In short, we operate in a bewildering context of determined enemies and questionable allies, one where the balance of forces on the ground remains entirely unclear. (In the course of writing this article, this fact became all too clear: one of us, Staff Sergeant Murphy, an Army Ranger and reconnaissance team leader, was shot in the head during a “time-sensitive target acquisition mission” on Aug. 12; he is expected to survive and is being flown to a military hospital in the United States.) While we have the will and the resources to fight in this context, we are effectively hamstrung because realities on the ground require measures we will always refuse — namely, the widespread use of lethal and brutal force.

Given the situation, it is important not to assess security from an American-centered perspective. The ability of, say, American observers to safely walk down the streets of formerly violent towns is not a resounding indicator of security. What matters is the experience of the local citizenry and the future of our counterinsurgency. When we take this view, we see that a vast majority of Iraqis feel increasingly insecure and view us as an occupation force that has failed to produce normalcy after four years and is increasingly unlikely to do so as we continue to arm each warring side.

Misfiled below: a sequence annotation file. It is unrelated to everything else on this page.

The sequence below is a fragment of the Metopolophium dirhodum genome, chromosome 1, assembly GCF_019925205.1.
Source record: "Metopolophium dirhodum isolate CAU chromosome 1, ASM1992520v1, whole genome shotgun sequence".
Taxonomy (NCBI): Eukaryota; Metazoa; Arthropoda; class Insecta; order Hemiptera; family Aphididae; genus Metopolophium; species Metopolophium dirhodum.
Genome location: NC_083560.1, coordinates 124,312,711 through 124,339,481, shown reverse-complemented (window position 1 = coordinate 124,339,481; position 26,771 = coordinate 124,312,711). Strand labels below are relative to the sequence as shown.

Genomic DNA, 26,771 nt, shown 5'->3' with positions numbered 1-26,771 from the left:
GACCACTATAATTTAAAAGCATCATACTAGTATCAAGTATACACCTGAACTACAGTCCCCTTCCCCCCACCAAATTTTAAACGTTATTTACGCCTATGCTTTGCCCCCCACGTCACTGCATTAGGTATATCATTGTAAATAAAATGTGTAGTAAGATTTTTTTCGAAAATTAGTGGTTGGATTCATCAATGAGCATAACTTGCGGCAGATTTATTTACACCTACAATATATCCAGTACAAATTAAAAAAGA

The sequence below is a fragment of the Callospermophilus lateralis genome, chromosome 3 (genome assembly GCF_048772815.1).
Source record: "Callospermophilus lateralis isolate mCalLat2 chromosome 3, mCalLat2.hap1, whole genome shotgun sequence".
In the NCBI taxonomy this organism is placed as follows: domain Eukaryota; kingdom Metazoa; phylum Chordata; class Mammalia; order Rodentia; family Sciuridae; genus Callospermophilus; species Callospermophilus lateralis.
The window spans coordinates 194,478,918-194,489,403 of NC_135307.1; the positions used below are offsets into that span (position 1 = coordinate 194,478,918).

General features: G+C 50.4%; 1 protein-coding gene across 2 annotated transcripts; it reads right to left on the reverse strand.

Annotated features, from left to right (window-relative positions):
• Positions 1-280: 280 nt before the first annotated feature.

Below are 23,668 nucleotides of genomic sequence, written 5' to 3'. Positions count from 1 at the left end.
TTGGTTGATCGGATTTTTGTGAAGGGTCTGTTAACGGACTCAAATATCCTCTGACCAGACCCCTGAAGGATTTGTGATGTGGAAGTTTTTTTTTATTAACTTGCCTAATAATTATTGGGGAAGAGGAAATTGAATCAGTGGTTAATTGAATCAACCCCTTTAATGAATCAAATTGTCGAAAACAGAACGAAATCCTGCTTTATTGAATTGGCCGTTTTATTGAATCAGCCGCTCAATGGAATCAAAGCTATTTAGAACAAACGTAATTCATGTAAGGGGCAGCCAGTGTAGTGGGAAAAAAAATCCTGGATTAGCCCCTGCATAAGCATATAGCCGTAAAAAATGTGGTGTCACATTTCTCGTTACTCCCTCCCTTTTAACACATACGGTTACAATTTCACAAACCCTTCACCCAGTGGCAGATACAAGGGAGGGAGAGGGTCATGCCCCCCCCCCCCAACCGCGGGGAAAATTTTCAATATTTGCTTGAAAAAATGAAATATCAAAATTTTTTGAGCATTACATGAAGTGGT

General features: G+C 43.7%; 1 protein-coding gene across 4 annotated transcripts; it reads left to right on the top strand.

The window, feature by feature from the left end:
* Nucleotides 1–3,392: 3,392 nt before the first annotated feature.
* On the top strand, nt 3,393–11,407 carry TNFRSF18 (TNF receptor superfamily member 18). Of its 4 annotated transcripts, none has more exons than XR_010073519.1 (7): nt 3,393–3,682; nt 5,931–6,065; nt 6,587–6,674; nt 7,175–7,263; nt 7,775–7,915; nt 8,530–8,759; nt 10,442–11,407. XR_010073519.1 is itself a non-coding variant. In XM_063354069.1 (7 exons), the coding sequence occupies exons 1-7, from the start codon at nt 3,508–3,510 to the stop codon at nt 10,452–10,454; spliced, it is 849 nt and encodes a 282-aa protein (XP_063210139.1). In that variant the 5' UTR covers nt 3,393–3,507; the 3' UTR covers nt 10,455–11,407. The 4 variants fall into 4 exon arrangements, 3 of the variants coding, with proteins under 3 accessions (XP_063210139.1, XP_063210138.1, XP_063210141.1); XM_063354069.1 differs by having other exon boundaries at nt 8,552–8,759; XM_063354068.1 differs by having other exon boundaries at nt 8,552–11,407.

Coupling our military strategy to an insistence that the Iraqis meet political benchmarks for reconciliation is also unhelpful. The morass in the government has fueled impatience and confusion while providing no semblance of security to average Iraqis. Leaders are far from arriving at a lasting political settlement. This should not be surprising, since a lasting political solution will not be possible while the military situation remains in constant flux.

The Iraqi government is run by the main coalition partners of the Shiite-dominated United Iraqi Alliance, with Kurds as minority members. The Shiite clerical establishment formed the alliance to make sure its people did not succumb to the same mistake as in 1920: rebelling against the occupying Western force (then the British) and losing what they believed was their inherent right to rule Iraq as the majority. The qualified and reluctant welcome we received from the Shiites since the invasion has to be seen in that historical context. They saw in us something useful for the moment.